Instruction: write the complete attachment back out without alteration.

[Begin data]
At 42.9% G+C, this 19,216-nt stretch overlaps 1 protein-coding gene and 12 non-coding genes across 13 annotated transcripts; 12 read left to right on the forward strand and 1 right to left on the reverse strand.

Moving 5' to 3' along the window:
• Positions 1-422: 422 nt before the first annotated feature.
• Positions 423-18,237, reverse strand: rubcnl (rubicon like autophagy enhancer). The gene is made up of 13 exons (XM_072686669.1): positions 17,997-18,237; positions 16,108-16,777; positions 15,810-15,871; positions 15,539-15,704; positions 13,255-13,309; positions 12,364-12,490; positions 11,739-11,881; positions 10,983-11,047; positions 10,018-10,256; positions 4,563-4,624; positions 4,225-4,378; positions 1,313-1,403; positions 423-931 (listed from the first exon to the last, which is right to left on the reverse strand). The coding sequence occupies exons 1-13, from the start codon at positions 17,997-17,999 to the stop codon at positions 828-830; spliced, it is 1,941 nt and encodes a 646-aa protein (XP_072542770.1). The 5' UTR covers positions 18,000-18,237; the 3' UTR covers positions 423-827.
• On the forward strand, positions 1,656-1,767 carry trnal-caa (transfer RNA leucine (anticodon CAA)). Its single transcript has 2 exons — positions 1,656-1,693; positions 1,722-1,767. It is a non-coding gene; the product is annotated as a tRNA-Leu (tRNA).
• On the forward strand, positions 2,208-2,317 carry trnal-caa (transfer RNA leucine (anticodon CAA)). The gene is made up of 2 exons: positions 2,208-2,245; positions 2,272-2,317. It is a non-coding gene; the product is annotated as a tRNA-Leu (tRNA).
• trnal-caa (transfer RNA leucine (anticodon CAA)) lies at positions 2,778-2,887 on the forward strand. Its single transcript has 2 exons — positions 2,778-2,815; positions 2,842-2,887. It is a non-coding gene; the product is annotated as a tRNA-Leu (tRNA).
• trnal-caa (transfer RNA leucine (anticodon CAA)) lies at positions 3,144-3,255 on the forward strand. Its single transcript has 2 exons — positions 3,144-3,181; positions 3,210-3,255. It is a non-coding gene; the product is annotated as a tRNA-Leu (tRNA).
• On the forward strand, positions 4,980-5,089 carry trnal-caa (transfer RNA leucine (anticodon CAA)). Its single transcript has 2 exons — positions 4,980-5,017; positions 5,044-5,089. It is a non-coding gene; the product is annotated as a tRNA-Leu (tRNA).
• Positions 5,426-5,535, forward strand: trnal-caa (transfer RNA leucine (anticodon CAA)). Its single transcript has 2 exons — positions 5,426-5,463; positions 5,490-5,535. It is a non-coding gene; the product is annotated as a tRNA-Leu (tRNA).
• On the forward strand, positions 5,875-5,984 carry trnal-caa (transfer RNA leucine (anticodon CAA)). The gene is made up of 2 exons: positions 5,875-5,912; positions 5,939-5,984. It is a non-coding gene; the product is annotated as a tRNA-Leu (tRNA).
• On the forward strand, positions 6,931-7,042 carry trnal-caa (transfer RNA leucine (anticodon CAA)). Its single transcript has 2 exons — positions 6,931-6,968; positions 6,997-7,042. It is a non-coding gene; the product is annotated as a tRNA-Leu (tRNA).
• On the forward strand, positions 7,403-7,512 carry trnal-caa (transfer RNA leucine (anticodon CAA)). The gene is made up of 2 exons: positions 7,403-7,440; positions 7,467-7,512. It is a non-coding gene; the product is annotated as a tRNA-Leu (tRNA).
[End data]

At 42.9% G+C, this 19,216-nt stretch overlaps 1 protein-coding gene and 12 non-coding genes across 13 annotated transcripts; 12 read left to right on the forward strand and 1 right to left on the reverse strand.

Moving 5' to 3' along the window:
• Positions 1-422: 422 nt before the first annotated feature.
• Positions 423-18,237, reverse strand: rubcnl (rubicon like autophagy enhancer). The gene is made up of 13 exons (XM_072686669.1): positions 17,997-18,237; positions 16,108-16,777; positions 15,810-15,871; positions 15,539-15,704; positions 13,255-13,309; positions 12,364-12,490; positions 11,739-11,881; positions 10,983-11,047; positions 10,018-10,256; positions 4,563-4,624; positions 4,225-4,378; positions 1,313-1,403; positions 423-931 (listed from the first exon to the last, which is right to left on the reverse strand). The coding sequence occupies exons 1-13, from the start codon at positions 17,997-17,999 to the stop codon at positions 828-830; spliced, it is 1,941 nt and encodes a 646-aa protein (XP_072542770.1). The 5' UTR covers positions 18,000-18,237; the 3' UTR covers positions 423-827.
• On the forward strand, positions 1,656-1,767 carry trnal-caa (transfer RNA leucine (anticodon CAA)). Its single transcript has 2 exons — positions 1,656-1,693; positions 1,722-1,767. It is a non-coding gene; the product is annotated as a tRNA-Leu (tRNA).
• On the forward strand, positions 2,208-2,317 carry trnal-caa (transfer RNA leucine (anticodon CAA)). The gene is made up of 2 exons: positions 2,208-2,245; positions 2,272-2,317. It is a non-coding gene; the product is annotated as a tRNA-Leu (tRNA).
• trnal-caa (transfer RNA leucine (anticodon CAA)) lies at positions 2,778-2,887 on the forward strand. Its single transcript has 2 exons — positions 2,778-2,815; positions 2,842-2,887. It is a non-coding gene; the product is annotated as a tRNA-Leu (tRNA).
• trnal-caa (transfer RNA leucine (anticodon CAA)) lies at positions 3,144-3,255 on the forward strand. Its single transcript has 2 exons — positions 3,144-3,181; positions 3,210-3,255. It is a non-coding gene; the product is annotated as a tRNA-Leu (tRNA).
• On the forward strand, positions 4,980-5,089 carry trnal-caa (transfer RNA leucine (anticodon CAA)). Its single transcript has 2 exons — positions 4,980-5,017; positions 5,044-5,089. It is a non-coding gene; the product is annotated as a tRNA-Leu (tRNA).
• Positions 5,426-5,535, forward strand: trnal-caa (transfer RNA leucine (anticodon CAA)). Its single transcript has 2 exons — positions 5,426-5,463; positions 5,490-5,535. It is a non-coding gene; the product is annotated as a tRNA-Leu (tRNA).
• On the forward strand, positions 5,875-5,984 carry trnal-caa (transfer RNA leucine (anticodon CAA)). The gene is made up of 2 exons: positions 5,875-5,912; positions 5,939-5,984. It is a non-coding gene; the product is annotated as a tRNA-Leu (tRNA).
• On the forward strand, positions 6,931-7,042 carry trnal-caa (transfer RNA leucine (anticodon CAA)). Its single transcript has 2 exons — positions 6,931-6,968; positions 6,997-7,042. It is a non-coding gene; the product is annotated as a tRNA-Leu (tRNA).
• On the forward strand, positions 7,403-7,512 carry trnal-caa (transfer RNA leucine (anticodon CAA)). The gene is made up of 2 exons: positions 7,403-7,440; positions 7,467-7,512. It is a non-coding gene; the product is annotated as a tRNA-Leu (tRNA).